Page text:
Mokhtar Belmokhtar is said to have led the militants' raid on the In Amenas gas plant in Algeria (YouTube)
At least 15 foreign and 30 local workers held hostage by Islamist terrorists at a gas facility in Algeria have reportedly managed to escape.
It is not clear if Britons were among them or how they managed to escape. AP has put the number of foreign workers who busted out of captivity at 20. Initial reports said that 41 had been taken captive by Islamic militants.
Terrorists holding dozens of foreign hostages at the plant in Algeria made some wear explosive belts and were threatening to execute those still there if Algerian forces surrounding the plant did not pull back.
According to some media reports, militants led by former al-Qaida in the Islamic Maghreb (AQIM) member Mokhtar Belmokhtar specifically threatened to kill a British national. One Briton has already been killed along with an Algerian worker.
Reports published by the Tribune de Geneve claim Algerian military snipers started targeting terrorists holding the plant, which is run by BP, Norway's Statoil and the Algerian state-owned oil company, Sonatrach.
A French hostage told France 24 by phone that the terrorists were well armed and had strapped explosives on some of the hostages.
A Briton and an Algerian were killed in the initial raid when militant group Katibat Moulathamine, or the Masked Brigade, raided the plant on Wednesday.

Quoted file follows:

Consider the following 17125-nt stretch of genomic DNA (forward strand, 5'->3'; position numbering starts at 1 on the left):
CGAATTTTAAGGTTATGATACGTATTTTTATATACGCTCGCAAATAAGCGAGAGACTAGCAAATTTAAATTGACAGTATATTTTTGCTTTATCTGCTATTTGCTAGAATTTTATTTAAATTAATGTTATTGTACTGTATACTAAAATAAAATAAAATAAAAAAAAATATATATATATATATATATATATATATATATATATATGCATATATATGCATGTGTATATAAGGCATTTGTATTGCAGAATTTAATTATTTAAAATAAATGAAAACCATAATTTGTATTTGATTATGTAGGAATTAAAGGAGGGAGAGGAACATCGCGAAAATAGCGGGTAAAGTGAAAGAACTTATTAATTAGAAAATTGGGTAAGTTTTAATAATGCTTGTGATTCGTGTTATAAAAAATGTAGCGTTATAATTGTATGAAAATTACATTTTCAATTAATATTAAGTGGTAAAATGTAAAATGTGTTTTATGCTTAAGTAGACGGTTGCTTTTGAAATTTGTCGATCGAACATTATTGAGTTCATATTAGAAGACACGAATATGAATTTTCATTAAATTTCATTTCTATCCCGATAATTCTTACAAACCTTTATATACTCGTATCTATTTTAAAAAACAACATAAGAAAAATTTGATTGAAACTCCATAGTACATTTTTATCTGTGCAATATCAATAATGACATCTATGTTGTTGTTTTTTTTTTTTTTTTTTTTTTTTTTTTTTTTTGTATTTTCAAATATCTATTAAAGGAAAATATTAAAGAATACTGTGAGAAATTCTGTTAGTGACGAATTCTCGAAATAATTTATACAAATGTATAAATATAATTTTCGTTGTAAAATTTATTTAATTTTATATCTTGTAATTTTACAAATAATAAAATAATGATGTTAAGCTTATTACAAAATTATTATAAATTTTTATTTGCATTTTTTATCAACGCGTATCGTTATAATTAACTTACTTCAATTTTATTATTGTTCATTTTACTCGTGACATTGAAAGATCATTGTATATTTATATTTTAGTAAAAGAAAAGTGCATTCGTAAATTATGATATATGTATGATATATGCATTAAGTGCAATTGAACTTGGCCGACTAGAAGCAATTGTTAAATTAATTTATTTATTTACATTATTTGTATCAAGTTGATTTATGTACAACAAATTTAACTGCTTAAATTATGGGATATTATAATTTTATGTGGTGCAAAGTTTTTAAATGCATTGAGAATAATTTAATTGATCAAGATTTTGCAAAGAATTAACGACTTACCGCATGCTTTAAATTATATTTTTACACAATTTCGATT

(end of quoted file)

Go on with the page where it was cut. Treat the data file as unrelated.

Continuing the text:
Terrorists attacked BP operated Ain Amenas gas field in Algeria (courtesy of BP)
Forty-one foreign nationals including Japanese, US, French, Norwegian and British workers, and about 100 Algerian workers were taken hostage at the plant, 60 miles (95km) from the Libyan border.
UK Foreign Secretary William Hague described the incident as a cold-blooded murder, and confirmed that other Britons were among the hostages.
"A number of people are held hostage there. This does include a number of British nationals and this is therefore an extremely dangerous situation," Hague said.
The natural gas complex is the third largest in Algeria.
The Masked Brigade said the attack was a retaliation for Algeria's support of France's offensive against al-Qaida-linked rebel groups in neighbouring Mali.
The group reportedly demanded freedom for 100 Islamists jailed in Algeria and asked for a safe passage to leave the country with the hostages. However Algerian authorities said they have refused the requests.
"We reject all negotiations with the group," said Algerian interior minister Daho Ould Kablia.
Algeria Launches 'Military Operation' at BP Gas Plant: Deaths Reported
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